The image shows a man’s hand holding up a Palestinian flag with what looks to be a rose, framed by a sunset. “We are staring into the void—in the midst of an apocalypse rendered by our own bloody hands.
This came not from an individual account but instead from a restaurant called Lil Deb’s Oasis in Hudson, New York. In the comments on that post, things got messy, as Lil Deb’s heard from disgruntled customers (“never stepping foot in your restaurant again how sick”), rhapsodic fans (“Looks like y’all took out the overflowing trash, and it only took one post!”) and potential customers (“Was hoping to try out the food at your restaurant but I don’t support terrorists or people that don’t actively condemn terrorists”). Lil Deb’s claimed to have lost 2,000 followers after the post and said: “We aren’t afraid to lose fake friends.” Later, via email, it put the figure around 600.
Meanwhile, celebrities such as Sarah Silverman (who reposted a screed saying that Israel was justified in cutting off water and fuel to Gaza) and sports teams like the beleaguered Carolina Panthers (who got roasted in their comments for saying they stood by Israel) have also joined the thousands of individuals, brands, organizations and small businesses being criticized for their posts on the events overseas.
Online, where most people are witnessing the horrific events in Israel and Gaza through their screens, chaos has been the defining quality.
Each platform has had its own issues. Twitter, now known as X, has been overrun with disinformation under Elon Musk’s “free speech” regime. Recent product changes, including removing headlines from news stories, have further confused the sourcing of information, which used to be one of the platform’s most valuable assets; raw photos, videos or testimonials would rise to the top of a feed.
Today, as John Herrman at New York magazine has pointed out, the source for most of the unfiltered (and often explicitly violent) content is Telegram, a messaging app. Over at Instagram, Adam Mosseri, the head of its new X clone, declared in a post that while Threads was not “anti-news,” it wasn’t exactly pro-news, either: The platform would not “amplify” news posts, making it less useful than it could be.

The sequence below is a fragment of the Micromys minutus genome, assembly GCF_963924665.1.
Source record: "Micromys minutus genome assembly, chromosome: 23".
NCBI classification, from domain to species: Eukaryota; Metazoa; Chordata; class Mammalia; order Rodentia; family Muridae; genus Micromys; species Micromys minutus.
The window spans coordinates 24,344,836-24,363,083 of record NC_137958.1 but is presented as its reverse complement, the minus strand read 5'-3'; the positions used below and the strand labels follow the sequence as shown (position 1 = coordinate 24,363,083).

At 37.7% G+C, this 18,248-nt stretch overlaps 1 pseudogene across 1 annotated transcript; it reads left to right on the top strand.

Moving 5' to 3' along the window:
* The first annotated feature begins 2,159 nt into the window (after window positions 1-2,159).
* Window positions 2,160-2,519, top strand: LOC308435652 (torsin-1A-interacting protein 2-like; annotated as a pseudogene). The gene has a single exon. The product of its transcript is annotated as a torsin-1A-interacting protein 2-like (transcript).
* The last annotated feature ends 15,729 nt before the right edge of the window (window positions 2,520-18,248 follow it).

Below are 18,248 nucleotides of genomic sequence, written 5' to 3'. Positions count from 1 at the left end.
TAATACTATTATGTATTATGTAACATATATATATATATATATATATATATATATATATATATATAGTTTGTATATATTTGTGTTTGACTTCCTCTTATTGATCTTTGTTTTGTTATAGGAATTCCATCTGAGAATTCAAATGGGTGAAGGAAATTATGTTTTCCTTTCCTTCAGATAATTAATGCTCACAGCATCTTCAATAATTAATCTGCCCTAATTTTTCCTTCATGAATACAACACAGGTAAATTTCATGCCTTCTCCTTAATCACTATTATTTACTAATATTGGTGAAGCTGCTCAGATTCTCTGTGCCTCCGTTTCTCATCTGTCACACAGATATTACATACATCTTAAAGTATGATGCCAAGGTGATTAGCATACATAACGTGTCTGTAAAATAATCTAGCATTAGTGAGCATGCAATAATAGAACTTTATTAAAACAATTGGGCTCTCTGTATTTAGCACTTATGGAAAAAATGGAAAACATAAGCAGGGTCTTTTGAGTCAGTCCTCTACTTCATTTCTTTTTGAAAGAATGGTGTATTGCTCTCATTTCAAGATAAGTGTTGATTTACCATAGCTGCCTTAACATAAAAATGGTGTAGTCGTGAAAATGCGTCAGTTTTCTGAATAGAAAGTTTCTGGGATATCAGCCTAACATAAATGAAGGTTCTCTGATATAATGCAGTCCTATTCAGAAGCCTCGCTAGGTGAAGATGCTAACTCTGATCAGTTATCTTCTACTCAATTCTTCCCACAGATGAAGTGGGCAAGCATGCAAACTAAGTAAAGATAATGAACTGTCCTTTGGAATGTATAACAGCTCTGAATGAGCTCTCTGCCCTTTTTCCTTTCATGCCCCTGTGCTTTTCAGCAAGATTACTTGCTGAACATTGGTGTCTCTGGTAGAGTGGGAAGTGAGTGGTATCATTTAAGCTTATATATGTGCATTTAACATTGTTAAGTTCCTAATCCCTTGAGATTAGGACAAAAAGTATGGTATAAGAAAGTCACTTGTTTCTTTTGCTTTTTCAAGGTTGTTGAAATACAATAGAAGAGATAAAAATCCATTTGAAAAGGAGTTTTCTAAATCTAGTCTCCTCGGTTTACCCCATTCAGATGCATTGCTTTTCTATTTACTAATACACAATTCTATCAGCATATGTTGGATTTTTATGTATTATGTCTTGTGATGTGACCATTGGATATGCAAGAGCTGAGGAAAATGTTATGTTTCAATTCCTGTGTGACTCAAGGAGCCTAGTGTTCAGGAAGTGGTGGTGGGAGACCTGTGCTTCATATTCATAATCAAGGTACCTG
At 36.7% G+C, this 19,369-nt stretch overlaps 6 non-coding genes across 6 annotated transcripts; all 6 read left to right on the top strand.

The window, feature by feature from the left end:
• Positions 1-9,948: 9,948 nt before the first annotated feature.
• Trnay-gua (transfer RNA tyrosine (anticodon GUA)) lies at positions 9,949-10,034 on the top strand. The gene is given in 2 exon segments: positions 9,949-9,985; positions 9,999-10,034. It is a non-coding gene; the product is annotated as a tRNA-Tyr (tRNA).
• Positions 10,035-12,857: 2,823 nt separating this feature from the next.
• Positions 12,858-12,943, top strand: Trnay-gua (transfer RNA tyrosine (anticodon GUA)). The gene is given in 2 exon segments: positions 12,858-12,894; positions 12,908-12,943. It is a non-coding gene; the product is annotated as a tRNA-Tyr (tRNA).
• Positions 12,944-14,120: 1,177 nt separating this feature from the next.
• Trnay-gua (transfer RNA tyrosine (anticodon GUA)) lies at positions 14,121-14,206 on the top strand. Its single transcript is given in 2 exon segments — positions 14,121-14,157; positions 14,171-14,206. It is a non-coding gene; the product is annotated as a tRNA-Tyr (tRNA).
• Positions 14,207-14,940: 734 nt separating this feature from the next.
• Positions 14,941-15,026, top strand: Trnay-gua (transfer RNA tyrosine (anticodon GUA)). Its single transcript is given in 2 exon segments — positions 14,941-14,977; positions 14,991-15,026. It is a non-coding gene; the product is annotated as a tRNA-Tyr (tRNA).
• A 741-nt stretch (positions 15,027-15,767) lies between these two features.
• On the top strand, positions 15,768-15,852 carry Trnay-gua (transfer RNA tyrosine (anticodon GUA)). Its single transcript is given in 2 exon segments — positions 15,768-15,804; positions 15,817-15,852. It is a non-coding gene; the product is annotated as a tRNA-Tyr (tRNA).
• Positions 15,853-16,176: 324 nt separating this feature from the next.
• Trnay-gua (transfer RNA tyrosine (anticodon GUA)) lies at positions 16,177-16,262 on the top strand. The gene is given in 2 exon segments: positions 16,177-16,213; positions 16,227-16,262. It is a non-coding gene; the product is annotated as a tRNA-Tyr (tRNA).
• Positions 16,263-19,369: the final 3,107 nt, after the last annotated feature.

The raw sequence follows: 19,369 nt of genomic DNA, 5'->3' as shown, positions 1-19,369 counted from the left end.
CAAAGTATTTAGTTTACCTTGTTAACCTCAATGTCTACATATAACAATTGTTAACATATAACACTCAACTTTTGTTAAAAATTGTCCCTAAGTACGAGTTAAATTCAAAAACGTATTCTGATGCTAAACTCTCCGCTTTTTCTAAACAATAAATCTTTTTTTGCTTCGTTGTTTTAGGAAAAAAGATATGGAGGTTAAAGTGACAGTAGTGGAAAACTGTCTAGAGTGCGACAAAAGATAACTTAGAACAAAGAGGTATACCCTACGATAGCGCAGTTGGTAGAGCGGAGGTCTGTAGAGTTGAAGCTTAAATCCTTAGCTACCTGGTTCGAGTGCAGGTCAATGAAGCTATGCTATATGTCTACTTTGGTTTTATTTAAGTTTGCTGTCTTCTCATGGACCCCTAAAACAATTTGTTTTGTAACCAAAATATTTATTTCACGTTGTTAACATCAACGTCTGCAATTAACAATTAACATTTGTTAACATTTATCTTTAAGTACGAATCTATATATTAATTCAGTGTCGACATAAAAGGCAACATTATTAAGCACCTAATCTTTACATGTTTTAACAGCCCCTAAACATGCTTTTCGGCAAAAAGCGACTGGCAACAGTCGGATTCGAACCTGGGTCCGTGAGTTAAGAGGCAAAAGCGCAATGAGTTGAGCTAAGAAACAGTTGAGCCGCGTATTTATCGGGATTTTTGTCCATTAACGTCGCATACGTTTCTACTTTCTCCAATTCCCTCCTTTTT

Reports from TikTok are that the flood of videos that greeted Russia’s invasion of Ukraine haven’t taken hold in the same way, but there’s plenty of divisive and gory content to go around, leading the service to announce it was forming a dedicated command center and adding more moderators who speak Arabic and Hebrew. Unimpressed, the European Union has added TikTok and Meta Platforms Inc. to its probe of X’s role in spreading disinformation about the conflict.
Instagram, at least to this user, has rarely served up violent images from the conflict. But arguably worse is the experience of being trapped in an endless hall of reactive posts, mostly texts, that just trade finger-wagging declarations, rants, reposts of celebrity reposts, and sarcastic or angry responses to other responses.
Complaints about the platforms abound. Clare Malone, who writes about media for the New Yorker, began a running tally of various social media responses at the start of the conflict. After four days of adding to the thread, she stopped and then came back a week later to say, “I let this thread lie dormant for a while in part because I found social media to be so overwhelmingly awful on many levels.”
Even Bluesky—Bluesky!—seems to have been the site of agita. David Bonowitz, a new user who lives in San Francisco, emailed that he’d never joined social media before accepting an invitation to the new Twitter clone recently. It’s been a bumpy ride, as he’s been called “stupid” and “sexist” in his first few days on the site. “Seriously, I am worried that what Blueskyers are calling a welcoming respite from X is just going to become a lefty echo chamber,” he wrote. “I was going to post a simple inquiry about which right-of-center thinkers Blueskyers would appreciate coming to Bluesky, but now that just feels like inviting abuse.”